American Tract Society Bible Dictionary
Or ARTEMIS, a celebrated goddess of the Romans and Greeks, and one of their twelve superior deities. In the heavens she was Luna, (the moon,) on earth Diana, in the unseen world Hectate. She was invoked by women in childbirth under the name of Lucina. She was usually represented with a crescent on her head, a bow in her hand, and dressed in a hunting-habit, because she was said to preside over forests and hunting. Diana was said to be the daughter of Jupiter by Latona, and twin sister of Apollo. As Hectate, she was regarded as sanguinary and pitiless; as goddess of hunting and the forests, she was chaste, but haughty and vindictive; as associated with the moon, she was capricious and wanton. The Diana of Ephesus was like the Syrian goddess Ashtoreth, and appears to have been worshipped with impure rites and magical mysteries, Acts 19:19 . Her image, fabled to have fallen down from Jupiter in heaven, seems to have been a block of wood tapering to the foot, with a female bust above covered with many breasts, the head crowned with turrets, and each hand resting on a staff. It was of great antiquity, and highly venerated.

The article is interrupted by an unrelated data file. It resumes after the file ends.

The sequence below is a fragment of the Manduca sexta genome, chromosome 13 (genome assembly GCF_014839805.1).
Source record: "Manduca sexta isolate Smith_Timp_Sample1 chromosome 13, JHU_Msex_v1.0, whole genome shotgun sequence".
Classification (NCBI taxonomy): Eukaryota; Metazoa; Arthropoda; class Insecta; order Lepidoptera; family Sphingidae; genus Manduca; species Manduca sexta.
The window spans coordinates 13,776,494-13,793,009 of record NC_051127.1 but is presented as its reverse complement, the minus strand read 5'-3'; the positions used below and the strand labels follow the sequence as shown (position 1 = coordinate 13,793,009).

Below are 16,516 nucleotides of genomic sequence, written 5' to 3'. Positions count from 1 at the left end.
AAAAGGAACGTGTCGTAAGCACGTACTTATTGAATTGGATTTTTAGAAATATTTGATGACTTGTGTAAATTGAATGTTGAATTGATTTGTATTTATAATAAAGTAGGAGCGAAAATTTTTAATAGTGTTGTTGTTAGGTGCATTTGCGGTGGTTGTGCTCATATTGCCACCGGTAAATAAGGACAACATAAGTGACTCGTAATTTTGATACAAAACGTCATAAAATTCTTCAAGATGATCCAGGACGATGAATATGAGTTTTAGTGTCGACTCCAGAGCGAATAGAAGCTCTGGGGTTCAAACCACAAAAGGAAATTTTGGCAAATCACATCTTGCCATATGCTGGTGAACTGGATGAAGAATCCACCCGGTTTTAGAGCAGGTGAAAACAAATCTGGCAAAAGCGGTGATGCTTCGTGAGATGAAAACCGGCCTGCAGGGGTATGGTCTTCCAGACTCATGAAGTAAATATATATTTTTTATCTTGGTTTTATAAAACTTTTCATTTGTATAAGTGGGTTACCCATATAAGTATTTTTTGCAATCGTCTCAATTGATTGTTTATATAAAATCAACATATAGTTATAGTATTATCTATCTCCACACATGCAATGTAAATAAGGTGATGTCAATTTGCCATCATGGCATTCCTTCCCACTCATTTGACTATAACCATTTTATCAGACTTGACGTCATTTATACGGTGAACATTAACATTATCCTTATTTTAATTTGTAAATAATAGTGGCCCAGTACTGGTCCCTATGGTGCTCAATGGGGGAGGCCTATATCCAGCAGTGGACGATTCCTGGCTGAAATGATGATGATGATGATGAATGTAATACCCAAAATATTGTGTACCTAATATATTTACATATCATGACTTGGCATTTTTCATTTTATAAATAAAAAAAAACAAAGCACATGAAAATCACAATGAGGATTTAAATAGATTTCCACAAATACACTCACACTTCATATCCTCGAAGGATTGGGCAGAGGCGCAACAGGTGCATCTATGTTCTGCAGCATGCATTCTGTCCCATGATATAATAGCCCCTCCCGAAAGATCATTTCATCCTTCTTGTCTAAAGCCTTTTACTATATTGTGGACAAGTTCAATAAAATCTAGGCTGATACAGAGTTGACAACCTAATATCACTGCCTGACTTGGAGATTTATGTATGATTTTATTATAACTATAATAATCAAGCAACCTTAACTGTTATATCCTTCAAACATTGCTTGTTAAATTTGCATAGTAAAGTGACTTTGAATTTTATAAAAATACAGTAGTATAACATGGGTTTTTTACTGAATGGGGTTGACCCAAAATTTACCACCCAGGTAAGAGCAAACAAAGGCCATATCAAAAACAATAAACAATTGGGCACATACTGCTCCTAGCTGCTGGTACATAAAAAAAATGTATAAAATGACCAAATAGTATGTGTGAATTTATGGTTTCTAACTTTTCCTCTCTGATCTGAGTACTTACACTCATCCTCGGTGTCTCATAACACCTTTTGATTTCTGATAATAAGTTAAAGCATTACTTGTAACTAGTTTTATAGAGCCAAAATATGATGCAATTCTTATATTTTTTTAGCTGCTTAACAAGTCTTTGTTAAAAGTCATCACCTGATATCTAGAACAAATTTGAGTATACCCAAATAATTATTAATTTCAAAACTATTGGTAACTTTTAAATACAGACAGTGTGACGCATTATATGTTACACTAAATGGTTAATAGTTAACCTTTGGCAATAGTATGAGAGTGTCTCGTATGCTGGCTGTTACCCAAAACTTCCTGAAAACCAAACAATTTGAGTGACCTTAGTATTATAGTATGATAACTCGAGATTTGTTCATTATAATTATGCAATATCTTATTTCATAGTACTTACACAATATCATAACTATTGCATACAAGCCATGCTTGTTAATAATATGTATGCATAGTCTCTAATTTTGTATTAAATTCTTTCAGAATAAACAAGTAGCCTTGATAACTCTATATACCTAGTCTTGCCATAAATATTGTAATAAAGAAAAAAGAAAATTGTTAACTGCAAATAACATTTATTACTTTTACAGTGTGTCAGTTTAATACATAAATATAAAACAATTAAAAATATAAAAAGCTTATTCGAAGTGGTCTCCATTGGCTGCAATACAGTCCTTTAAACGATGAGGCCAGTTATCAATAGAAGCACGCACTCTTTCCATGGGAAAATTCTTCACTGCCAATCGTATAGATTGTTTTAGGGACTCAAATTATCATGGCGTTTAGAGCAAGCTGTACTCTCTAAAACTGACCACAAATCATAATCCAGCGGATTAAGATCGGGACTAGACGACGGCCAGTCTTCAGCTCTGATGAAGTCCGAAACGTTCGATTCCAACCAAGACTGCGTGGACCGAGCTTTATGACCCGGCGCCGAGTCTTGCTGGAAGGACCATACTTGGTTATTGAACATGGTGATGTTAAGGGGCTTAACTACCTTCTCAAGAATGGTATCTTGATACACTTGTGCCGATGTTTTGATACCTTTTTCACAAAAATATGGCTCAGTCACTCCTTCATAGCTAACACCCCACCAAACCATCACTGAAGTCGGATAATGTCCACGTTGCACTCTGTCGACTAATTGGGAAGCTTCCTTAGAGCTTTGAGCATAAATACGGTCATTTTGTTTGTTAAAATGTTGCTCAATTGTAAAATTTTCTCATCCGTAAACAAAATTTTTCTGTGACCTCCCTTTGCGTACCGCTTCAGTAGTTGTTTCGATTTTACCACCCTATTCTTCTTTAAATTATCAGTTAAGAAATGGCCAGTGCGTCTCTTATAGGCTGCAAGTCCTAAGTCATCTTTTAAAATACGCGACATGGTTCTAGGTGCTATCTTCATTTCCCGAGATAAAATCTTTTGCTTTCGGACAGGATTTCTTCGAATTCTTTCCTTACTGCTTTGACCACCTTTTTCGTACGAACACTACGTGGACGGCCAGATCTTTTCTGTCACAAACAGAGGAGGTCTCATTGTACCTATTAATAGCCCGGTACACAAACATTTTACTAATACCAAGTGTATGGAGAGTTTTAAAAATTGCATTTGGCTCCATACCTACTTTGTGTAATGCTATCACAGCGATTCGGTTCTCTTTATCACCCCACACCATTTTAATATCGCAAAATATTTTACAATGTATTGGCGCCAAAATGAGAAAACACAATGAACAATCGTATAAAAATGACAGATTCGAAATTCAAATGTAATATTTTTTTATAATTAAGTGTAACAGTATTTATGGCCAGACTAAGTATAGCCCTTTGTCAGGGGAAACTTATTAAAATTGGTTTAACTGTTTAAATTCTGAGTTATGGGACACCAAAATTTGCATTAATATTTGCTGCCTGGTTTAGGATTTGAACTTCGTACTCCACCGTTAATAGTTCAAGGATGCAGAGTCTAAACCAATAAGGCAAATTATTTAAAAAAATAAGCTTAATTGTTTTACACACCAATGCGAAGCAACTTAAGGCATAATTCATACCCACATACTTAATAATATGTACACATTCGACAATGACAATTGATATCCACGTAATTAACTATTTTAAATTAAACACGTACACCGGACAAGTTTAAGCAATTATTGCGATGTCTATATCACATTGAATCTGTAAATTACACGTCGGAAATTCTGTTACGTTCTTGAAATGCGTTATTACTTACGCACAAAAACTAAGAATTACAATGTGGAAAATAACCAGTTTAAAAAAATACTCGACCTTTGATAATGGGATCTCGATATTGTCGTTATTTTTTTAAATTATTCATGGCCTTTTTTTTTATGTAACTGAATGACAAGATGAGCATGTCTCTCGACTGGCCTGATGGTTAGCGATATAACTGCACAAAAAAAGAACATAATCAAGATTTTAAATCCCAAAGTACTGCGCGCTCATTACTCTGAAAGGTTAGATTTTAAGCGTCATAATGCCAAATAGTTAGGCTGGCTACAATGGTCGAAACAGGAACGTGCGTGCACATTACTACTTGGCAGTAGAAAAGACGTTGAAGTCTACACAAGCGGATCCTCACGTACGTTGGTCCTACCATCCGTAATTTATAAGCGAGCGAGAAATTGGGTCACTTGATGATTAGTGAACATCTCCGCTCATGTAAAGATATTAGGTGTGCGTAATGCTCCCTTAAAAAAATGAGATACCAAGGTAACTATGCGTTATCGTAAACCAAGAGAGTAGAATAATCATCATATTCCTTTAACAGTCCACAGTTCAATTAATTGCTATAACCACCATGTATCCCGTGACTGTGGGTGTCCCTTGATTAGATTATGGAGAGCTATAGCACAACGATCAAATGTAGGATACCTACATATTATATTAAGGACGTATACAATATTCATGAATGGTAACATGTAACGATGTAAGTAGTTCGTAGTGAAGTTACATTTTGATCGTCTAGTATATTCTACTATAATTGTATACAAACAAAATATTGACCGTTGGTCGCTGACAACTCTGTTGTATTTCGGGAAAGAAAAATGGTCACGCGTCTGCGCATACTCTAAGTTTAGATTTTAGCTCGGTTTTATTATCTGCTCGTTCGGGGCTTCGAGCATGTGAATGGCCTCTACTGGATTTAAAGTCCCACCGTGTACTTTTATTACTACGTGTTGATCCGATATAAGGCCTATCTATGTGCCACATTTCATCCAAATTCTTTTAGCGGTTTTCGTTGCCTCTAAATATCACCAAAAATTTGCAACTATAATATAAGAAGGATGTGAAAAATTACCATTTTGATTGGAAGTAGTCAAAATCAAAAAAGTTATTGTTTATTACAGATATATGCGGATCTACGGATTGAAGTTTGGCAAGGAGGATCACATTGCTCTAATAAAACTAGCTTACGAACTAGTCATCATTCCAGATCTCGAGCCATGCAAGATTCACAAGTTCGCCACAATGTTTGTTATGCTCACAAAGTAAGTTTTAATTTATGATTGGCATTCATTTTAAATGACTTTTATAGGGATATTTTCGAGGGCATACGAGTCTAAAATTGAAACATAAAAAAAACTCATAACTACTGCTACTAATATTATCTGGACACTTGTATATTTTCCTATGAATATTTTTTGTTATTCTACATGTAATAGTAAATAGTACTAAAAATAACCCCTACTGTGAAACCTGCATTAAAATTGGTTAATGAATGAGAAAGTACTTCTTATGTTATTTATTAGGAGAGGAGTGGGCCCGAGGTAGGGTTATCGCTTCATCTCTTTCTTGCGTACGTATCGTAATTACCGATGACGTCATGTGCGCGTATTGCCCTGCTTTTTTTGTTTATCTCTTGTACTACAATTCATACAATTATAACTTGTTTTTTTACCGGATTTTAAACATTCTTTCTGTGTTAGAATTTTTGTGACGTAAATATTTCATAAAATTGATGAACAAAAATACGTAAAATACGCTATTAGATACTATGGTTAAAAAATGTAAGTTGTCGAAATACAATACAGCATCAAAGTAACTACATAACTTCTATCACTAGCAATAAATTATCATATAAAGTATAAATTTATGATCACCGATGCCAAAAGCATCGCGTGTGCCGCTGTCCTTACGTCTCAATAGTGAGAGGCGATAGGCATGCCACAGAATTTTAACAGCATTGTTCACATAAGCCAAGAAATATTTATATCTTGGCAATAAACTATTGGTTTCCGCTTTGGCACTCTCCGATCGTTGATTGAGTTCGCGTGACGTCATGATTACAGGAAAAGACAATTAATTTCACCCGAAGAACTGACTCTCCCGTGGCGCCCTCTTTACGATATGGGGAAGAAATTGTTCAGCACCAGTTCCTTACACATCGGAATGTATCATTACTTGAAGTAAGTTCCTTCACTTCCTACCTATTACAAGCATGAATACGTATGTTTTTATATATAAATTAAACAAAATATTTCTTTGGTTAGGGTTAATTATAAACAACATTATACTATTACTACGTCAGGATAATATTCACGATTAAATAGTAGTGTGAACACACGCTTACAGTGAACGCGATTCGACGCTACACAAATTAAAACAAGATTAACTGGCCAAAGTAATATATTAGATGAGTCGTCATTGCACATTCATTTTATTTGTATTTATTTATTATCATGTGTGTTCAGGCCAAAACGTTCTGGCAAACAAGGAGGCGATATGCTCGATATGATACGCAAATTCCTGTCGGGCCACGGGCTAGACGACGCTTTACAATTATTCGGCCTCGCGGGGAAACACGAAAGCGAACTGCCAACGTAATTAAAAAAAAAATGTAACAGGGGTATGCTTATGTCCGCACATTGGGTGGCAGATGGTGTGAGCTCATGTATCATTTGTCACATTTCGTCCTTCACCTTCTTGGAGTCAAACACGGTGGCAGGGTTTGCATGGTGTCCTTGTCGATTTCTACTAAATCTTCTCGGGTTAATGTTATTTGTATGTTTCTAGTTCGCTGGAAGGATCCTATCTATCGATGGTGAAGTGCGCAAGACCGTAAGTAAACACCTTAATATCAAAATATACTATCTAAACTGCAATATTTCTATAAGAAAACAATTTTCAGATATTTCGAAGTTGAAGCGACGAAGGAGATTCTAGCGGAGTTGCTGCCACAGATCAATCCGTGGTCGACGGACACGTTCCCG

The temple of this goddess was the pride and glory of Ephesus. It was 425 feet long, and 220 broad, and had 127 columns of white marble, each 60 feet high. Its treasures were of immense value. It was 220 years in building, and was one of the seven wonders of the world. In the year when Alexander the Great was born, B. C. 356, it was burned down by one Herostratus, in order to immortalize his name, but was afterwards rebuilt with even greater splendor. The "silver shrines for Diana," made by Demetrius and others, were probably small models of the same for domestic use, and for sale to travellers and visitors. Ancient coins of Ephesus represent the shrine and statue of Diana, with a Greek inscription, meaning "of the Ephesians," Acts 19:28,34,35 .
These files are public domain and are a derivative of the topics are from American Tract Society Bible Dictionary published in 1859.
Rand, W. W. Entry for 'Diana'. American Tract Society Bible Dictionary. https://www.studylight.org/dictionaries/eng/ats/d/diana.html. 1859.